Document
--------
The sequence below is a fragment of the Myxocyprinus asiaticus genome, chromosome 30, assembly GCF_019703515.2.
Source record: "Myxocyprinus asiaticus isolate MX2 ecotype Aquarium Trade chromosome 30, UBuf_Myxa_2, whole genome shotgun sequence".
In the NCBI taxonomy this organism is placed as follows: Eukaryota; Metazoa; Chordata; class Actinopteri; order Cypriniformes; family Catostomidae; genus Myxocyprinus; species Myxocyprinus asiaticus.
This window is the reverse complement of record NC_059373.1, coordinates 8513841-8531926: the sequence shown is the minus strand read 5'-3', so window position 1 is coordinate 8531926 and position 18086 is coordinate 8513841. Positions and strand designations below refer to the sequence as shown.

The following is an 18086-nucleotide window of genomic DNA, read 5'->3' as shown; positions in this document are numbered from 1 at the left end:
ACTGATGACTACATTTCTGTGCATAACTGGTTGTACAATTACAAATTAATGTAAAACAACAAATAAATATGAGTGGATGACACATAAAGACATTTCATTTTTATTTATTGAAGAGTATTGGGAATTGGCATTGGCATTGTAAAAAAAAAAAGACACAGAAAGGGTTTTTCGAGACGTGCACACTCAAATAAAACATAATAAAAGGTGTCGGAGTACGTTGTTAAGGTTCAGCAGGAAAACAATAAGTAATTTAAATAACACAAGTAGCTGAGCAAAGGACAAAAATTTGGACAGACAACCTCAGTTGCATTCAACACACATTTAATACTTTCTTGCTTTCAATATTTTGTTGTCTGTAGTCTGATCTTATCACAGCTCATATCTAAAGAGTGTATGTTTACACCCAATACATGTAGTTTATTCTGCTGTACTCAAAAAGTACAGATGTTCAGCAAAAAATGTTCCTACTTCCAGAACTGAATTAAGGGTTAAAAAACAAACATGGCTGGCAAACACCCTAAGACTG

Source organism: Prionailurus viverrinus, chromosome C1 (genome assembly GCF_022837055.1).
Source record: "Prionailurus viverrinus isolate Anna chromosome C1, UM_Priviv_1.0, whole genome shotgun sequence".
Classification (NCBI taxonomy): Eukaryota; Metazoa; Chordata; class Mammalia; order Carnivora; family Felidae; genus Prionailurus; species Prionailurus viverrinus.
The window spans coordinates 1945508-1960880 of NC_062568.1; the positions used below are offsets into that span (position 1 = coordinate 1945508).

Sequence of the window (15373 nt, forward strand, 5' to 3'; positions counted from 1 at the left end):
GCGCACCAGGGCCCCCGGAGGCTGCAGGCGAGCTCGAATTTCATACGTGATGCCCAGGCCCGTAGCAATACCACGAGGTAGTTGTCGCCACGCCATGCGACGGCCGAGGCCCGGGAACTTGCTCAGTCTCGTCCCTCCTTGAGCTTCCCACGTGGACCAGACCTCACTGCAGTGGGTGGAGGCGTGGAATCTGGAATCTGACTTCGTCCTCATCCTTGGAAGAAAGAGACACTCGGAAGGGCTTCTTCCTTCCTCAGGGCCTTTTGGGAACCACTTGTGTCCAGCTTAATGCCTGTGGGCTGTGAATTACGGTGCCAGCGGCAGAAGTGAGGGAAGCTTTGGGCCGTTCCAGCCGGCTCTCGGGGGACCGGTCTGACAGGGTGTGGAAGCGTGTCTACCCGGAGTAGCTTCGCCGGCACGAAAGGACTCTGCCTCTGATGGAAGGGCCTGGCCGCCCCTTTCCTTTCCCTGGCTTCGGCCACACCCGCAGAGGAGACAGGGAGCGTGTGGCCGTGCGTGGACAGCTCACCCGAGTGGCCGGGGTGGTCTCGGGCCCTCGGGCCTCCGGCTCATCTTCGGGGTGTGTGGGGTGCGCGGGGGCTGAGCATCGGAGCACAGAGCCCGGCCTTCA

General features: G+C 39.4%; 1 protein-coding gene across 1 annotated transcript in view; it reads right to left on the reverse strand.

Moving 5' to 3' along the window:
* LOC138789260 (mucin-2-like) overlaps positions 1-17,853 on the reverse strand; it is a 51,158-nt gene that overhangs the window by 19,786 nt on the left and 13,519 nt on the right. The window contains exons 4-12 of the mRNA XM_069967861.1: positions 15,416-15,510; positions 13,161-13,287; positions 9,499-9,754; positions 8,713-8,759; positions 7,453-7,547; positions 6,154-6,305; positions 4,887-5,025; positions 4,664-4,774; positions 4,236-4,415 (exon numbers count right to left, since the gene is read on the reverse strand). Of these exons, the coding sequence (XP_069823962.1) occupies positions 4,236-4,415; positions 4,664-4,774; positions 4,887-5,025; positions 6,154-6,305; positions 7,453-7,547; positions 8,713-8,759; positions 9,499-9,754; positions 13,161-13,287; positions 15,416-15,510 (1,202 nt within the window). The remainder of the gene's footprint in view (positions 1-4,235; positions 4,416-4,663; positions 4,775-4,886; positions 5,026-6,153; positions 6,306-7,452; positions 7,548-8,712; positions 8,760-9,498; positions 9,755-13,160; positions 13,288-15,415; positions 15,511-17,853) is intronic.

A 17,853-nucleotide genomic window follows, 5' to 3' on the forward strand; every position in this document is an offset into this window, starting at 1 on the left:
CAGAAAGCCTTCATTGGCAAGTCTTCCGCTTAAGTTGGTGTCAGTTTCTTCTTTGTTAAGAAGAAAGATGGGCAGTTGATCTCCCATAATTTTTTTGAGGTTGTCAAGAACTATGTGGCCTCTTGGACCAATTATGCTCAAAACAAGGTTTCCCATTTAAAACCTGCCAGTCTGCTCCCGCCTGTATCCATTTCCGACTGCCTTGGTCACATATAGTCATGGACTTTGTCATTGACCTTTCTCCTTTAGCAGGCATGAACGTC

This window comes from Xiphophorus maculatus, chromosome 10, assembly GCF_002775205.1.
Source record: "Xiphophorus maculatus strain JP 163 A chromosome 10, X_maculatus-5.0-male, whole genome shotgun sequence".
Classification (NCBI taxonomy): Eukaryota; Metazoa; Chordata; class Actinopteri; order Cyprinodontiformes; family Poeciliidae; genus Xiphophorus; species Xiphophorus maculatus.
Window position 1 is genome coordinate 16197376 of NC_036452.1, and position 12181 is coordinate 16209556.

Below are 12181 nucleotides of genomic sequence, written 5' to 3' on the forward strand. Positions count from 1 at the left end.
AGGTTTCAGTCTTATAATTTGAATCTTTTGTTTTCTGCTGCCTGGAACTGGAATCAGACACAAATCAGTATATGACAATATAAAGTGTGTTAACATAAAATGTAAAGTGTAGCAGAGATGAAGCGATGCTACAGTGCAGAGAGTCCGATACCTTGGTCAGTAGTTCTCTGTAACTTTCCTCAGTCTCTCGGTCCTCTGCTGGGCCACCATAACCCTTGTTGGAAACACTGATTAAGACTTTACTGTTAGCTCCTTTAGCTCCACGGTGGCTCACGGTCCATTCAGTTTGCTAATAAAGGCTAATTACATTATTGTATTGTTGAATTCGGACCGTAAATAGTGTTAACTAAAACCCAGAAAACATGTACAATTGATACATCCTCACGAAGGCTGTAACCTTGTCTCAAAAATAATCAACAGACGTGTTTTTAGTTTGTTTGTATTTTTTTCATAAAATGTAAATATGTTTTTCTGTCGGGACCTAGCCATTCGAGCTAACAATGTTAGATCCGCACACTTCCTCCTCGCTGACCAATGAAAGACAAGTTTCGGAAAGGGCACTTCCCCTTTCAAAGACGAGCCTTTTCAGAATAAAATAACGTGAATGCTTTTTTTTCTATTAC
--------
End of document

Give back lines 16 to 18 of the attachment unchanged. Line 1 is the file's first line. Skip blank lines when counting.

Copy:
A 17,853-nucleotide genomic window follows, 5' to 3' on the forward strand; every position in this document is an offset into this window, starting at 1 on the left:
CAGAAAGCCTTCATTGGCAAGTCTTCCGCTTAAGTTGGTGTCAGTTTCTTCTTTGTTAAGAAGAAAGATGGGCAGTTGATCTCCCATAATTTTTTTGAGGTTGTCAAGAACTATGTGGCCTCTTGGACCAATTATGCTCAAAACAAGGTTTCCCATTTAAAACCTGCCAGTCTGCTCCCGCCTGTATCCATTTCCGACTGCCTTGGTCACATATAGTCATGGACTTTGTCATTGACCTTTCTCCTTTAGCAGGCATGAACGTC

This window comes from Xiphophorus maculatus, chromosome 10, assembly GCF_002775205.1.